You need to mark the object in sentence. You do this by word order in Englsih. Whereas you do this with markers in Turkish. So you can be loose with word order. And the word coming before the verb is the emphasized one.
This also means that you cannot change the place of the object if it's in nominative case. e.g. O kitap okur.
You can't say ''Kitap o okur.'', that is right. But you can say ''Kitap okur o.''. It would be an inverted sentence, though. In an indefinite object containing sentence, keeping the said object and its related verb together is important. Because they form the phrase when they are together.
Nuance. He reads THE BOOK. I think an example would be the change in the pronunciation of 'the' to thee for emphasis. It's not thuh book, it's thee BOOK.
Is there a difference between "Kitab(i without the dot) o okur" and "O, kitab(i without the dot) okur" or are they just two different ways to say the same thing? Thanks.
I saw in a different exercise that the "o" can be used to say "he reads THAT book". How would that sentence go?
Both are fine in Turkish. What you wrote is the normal, standard order, but the above order stresses that it was him that read the book and not someone else.
There seems to be a rule that Turkish words cannot end in a [b] sound. In "kitabı", the [b] is not at the end, so it's fine. However, in the bare form of the word, without [ı], the [b] sound changes to [p], which is the voiceless version of [b], because it's now at the end of the word. The only reason I know that [kitab] is the actual form of the word is that this word is a loanword from Arabic, and has a [b] in that language.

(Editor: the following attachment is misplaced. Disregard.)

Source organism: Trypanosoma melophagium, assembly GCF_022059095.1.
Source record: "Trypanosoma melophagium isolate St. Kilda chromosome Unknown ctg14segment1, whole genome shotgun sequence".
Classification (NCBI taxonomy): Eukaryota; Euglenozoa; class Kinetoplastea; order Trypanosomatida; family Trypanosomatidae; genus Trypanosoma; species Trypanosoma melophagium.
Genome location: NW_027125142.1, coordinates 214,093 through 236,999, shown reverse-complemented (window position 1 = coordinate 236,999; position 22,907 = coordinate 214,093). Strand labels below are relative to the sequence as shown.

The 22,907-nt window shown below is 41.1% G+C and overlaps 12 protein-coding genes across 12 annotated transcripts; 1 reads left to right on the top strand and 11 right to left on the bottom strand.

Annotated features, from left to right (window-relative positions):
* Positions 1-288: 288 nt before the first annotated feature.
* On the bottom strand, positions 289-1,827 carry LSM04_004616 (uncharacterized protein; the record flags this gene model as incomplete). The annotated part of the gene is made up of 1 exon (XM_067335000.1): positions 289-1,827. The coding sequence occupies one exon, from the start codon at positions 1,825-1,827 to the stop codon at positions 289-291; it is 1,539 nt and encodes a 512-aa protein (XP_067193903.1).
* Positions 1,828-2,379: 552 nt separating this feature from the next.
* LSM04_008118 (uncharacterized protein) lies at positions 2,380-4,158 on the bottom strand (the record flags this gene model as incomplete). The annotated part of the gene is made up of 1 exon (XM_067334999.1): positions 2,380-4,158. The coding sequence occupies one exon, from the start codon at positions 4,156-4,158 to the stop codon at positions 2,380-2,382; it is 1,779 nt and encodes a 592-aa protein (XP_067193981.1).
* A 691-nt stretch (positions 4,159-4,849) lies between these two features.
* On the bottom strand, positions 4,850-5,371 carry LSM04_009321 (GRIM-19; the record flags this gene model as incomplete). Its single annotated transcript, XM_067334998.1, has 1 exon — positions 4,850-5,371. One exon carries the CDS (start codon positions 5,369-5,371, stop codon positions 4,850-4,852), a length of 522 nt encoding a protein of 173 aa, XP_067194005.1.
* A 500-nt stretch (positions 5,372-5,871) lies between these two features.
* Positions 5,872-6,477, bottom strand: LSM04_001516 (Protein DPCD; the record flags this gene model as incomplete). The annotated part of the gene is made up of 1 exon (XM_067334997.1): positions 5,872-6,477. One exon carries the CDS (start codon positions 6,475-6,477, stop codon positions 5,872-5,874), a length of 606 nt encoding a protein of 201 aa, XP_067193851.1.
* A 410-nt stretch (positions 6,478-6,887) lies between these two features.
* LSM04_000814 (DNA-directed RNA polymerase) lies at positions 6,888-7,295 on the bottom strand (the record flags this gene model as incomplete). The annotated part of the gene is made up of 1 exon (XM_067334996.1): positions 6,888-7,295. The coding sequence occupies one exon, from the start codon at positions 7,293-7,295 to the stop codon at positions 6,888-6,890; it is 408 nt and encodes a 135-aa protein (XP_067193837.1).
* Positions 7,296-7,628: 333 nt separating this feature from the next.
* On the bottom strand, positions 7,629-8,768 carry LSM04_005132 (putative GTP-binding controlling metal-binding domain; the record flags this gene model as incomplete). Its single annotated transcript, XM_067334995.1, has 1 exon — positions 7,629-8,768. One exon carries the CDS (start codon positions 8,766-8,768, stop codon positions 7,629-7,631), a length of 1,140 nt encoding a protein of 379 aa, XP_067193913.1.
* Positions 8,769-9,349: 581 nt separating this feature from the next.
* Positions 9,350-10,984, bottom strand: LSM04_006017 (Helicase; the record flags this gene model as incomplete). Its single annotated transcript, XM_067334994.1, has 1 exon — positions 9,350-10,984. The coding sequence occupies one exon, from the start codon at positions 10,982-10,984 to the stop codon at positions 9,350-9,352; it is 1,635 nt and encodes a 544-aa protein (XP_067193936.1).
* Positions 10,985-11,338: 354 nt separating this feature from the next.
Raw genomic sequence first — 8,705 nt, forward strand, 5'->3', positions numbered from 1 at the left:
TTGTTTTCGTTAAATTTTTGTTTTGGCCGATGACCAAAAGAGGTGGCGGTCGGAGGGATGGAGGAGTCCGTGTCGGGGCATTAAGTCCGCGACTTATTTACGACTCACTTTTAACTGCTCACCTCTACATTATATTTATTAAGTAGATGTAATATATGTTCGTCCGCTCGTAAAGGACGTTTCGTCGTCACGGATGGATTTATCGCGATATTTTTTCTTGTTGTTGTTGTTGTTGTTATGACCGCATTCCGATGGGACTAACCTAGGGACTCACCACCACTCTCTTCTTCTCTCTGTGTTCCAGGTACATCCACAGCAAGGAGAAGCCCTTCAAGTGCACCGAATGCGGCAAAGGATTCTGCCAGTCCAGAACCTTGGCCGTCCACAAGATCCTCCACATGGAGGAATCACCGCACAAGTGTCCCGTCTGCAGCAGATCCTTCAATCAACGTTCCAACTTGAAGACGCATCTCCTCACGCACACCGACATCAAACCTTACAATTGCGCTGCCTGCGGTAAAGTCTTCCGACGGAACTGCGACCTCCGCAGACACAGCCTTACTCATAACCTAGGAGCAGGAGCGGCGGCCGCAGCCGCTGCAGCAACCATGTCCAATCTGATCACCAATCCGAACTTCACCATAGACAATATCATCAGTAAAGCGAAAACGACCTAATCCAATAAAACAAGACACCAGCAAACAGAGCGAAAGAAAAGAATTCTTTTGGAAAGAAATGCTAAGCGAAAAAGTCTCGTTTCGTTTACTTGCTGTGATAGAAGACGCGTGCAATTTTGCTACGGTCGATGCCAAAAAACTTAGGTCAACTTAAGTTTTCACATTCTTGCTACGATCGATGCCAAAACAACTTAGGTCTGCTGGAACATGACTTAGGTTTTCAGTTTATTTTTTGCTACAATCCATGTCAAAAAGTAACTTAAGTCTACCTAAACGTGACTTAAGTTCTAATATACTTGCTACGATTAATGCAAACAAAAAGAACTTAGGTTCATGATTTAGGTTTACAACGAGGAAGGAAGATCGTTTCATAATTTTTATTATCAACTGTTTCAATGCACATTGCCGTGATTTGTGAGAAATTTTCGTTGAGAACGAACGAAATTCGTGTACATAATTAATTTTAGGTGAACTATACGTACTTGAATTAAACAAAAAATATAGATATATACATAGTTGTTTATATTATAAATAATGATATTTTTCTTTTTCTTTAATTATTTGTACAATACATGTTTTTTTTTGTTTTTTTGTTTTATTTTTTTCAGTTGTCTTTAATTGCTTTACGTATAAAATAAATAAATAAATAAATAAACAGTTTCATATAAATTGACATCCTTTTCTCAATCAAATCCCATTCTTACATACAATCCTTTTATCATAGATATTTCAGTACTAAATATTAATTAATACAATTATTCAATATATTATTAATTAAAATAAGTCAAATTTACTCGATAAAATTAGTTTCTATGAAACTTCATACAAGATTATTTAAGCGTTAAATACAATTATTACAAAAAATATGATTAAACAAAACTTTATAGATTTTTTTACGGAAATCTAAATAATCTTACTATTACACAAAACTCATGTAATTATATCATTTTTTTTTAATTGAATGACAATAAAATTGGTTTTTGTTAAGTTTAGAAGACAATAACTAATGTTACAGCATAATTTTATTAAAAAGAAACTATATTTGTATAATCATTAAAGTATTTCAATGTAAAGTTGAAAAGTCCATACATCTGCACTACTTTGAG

It sounds like it is a passive sentence. Kitabı o okur = The book is read by him/her/it
That would be 'O kitabı o okur.' or 'O, o kitabı okur.'. The only difference between them is the emphasis. In the first one it is on the person and in the latter one it is on the book.
Nothing, it is correct as well. Just you emphasize that he is the one that reads the book. But only when 'o' is in that position.
You can't. 'O' is both third person singular pronoun without any distinctions and a demonstrative pronoun.
I wouldn't say it's wrong... he reads that book would be "o kitabi okur" where 'o' denotes 'that book'.... If you say "O, kitabi okur" where "O" denotes him or her, it would mean he/she reads the book
I know it's really complicated....
why not Kitabı okur? I put that and it was marked wrong, but I'm not sure why that would not be correct since my understanding is the pronoun is not required.
you are right... kitabi okur means he/she reads the book putting the "o" puts more emphasis on the fact that he/she is the one who reads the book.
So, you are right.
When I look for the infinitive of "to read", it tells me "Okumak". Meanwhile, other verbs end in "mek", like in "yemek" or in "içmek". Is this like in French where you have verbs in -er or -ir?
No, in Turkish it has to do with vowel harmony. with Okumak, the fact that there is a U before the infinitive ending means it will be an A , -mak. For the other verbs you mention, the vowel is E and I, both of which require an E to be in line with vowel harmony, this ending in -mek. I know that there's something about vowel harmony here at Duolingo, but here's an offsite explanation: https://turkishteatime.com/turkish-grammar-guide/vowel-harmony/
That would be ''Onun okuduğu kitap''. A different method is used to make relative clauses in Turkish.
Kitab(book)-ı(accusative case) o(3rd person singular) oku(read)-r(present tense) (finite verb).
O-nun(possessor marker)(genitive case) oku(read)-duğu(verbal adjective)(in the form of suffix)- Ø(3rd person person marker) kitap(book)